I do not avoid glib and controversial posts, though I try to remein 'civil' when addressing other comments.

I don't visit porn sites [I just look in the mirror - LOL] and even though as a Realtor, potentially anyone could be e-mailing me, I use discretion in opening unusual items.

So far I am generally happy with my anti-virus package, which rivals Kaspersky and since running multiple anti-virus engines can cause serious conflicts, I don't do so.

I am willing to pay for an excellent anti-virus product and while none are perfect, I find one anti-virus and one anti-spyware product work fine.

Posted by: brucerealtor@gmail.com | November 20, 2008 9:16 AM | Report abuse

A while back I tested the OneCare beta. I liked it because it scanned fast. Sadly though, I am one of those who sometimes clicks on a questionable site. Viruses made it through.

I am a home user, so I like to use the free software. When I do get infected, I run many different antivirus software, including Microsoft's Malicious Software Removal Tool to rid the nasties.

Now I have been using the Comodo Firewall Pro for firewall and antivirus. So far, so good!

Posted by: Maryponders | November 20, 2008 12:32 PM | Report abuse

It will indeed force Symantec to adopt a different business model. They have a knowledge base, but it is ill-used. They have actually begun phishing their own customers, charging higher-than-authorized charges for "extras."

Microsoft has always had a documentation problem, as does almost any software company. I don't expect this to change.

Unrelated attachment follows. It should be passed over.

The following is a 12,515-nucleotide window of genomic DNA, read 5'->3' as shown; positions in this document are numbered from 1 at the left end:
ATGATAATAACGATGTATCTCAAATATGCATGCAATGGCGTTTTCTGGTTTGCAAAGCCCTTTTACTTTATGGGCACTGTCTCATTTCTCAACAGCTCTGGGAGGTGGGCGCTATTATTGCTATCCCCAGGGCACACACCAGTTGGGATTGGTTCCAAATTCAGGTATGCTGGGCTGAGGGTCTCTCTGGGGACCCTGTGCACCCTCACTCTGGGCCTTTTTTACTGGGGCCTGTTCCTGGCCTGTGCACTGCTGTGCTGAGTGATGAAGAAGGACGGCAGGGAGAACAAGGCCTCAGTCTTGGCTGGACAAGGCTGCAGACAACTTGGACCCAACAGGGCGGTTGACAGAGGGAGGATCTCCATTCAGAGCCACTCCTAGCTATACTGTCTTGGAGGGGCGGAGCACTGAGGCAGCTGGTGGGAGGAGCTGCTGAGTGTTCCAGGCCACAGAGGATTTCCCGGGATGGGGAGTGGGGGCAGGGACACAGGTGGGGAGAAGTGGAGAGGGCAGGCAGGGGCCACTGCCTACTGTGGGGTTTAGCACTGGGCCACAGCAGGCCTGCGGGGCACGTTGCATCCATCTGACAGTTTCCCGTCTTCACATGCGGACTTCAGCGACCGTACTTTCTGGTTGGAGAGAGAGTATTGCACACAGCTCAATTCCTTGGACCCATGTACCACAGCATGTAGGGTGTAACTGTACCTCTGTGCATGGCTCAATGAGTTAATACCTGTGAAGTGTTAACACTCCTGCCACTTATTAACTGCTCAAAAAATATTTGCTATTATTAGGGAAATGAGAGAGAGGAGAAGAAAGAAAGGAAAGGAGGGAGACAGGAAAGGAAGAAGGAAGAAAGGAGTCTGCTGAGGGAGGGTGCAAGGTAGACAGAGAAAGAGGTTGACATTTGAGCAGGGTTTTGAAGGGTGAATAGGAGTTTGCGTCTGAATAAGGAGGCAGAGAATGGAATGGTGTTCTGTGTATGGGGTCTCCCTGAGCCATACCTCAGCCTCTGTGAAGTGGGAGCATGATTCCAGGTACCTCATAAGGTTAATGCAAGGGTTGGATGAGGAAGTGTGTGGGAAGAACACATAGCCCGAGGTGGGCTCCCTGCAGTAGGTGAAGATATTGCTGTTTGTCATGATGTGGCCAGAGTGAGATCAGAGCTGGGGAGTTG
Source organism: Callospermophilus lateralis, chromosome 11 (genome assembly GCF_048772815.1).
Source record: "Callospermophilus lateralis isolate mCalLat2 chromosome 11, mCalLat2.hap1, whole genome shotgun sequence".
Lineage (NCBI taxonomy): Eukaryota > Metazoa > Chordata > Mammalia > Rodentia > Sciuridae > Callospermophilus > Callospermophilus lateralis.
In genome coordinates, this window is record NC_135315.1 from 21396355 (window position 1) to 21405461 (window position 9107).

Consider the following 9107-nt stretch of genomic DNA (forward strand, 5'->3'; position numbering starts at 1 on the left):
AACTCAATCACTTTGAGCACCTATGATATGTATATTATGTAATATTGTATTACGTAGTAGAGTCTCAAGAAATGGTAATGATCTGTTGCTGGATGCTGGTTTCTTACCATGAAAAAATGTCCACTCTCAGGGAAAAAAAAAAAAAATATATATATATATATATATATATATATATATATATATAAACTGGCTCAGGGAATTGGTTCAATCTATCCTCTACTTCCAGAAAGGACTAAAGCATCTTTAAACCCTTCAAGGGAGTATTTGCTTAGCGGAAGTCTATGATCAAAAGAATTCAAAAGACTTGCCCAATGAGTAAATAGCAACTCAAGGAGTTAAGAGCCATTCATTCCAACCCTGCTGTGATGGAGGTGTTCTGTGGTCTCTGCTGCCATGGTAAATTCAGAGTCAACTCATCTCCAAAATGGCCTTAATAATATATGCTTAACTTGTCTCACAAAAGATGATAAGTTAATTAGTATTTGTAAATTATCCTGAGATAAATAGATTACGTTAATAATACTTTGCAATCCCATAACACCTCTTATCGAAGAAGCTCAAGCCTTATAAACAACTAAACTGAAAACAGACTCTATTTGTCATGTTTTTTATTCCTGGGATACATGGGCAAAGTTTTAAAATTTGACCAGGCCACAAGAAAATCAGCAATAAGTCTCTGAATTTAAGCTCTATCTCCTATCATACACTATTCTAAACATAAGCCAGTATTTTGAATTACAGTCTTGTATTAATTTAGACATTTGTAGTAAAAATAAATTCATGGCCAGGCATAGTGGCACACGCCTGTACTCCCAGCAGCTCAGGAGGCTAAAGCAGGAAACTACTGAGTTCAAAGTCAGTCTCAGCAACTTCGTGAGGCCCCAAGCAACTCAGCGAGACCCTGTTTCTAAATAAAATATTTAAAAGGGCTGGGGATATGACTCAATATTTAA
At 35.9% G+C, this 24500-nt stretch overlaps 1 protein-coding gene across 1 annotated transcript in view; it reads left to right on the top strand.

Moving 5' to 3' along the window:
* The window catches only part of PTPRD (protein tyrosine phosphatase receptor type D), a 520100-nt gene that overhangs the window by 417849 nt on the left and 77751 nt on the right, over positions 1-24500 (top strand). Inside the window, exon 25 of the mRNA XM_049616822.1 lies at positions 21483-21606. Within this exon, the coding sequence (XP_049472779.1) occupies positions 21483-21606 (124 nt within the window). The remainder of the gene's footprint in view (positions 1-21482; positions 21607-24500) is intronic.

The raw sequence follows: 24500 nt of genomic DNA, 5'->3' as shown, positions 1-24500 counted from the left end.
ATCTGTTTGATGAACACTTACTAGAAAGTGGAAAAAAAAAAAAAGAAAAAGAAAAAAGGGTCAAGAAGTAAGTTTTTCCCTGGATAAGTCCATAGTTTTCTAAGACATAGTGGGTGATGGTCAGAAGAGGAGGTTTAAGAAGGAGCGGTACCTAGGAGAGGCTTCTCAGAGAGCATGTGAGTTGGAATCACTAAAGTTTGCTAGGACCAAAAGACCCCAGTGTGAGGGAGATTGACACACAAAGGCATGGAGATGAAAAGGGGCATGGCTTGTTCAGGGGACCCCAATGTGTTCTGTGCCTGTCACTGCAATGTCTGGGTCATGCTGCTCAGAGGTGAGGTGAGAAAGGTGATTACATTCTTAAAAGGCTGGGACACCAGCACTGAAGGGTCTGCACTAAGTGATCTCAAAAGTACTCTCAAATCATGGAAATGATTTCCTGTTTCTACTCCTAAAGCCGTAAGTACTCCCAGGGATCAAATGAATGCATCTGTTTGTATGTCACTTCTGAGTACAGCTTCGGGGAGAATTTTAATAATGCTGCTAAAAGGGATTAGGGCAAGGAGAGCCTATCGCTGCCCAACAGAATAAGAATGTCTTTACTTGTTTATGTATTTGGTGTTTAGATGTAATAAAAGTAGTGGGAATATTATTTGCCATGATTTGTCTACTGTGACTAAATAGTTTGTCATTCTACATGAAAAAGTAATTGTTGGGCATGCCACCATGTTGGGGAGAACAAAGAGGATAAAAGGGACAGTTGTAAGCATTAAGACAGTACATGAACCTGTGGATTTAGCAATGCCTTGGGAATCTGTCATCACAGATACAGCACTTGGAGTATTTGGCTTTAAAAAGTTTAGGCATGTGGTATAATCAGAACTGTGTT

Posted by: Jumper1 | November 20, 2008 6:51 PM | Report abuse

First I surf the web on a restricted account. My exclusive web browser is FireFox 3.0.4. Unfortunately I have a penchant to occasionally veer into some, um, sites of ill repute. So I have to have pretty good armor. I have the firewall turned on. I have Symantec corporate edition. It's pretty unobtrusive and updates automatically. It does not have an expiration date. I also use Windows defender. My computer is fully patched. I have not had a virus, worm or Trojan in 4yrs of web use on my home PC.

Posted by: jabreal00 | November 20, 2008 10:07 PM | Report abuse

One can be as careful as one can be, but if we don't have an anti-malware program and rely too much on our sense of what's safe and what's not, we are asking for trouble. There are rootkits out there that penetrate operating systems at a very deep level and unless you are able to detect such an intrusion (e.g., clicking a link/picture within a known "safe" website that has been hacked) you will not know you're infected unless you have some kind of malware protection. Granted not all rootkits, trojans, etc., can be detected by these programs but they have a better chance of alerting you than relying solely on your perception of what's safe.

Posted by: RobX | November 21, 2008 12:36 PM | Report abuse

Regarding your digression, code names don't always refer to "secret" names. The press mentioned what the president-elect, the first-lady elect and their 2 daughters' secret service "code names" would be. Not much of a secret now is it? :-) Code names are meant to be names that conceal the real identity. And I am pretty sure the code name in this case is meant to conceal the actual name of the product.

Posted by: laurawl | November 21, 2008 3:13 PM | Report abuse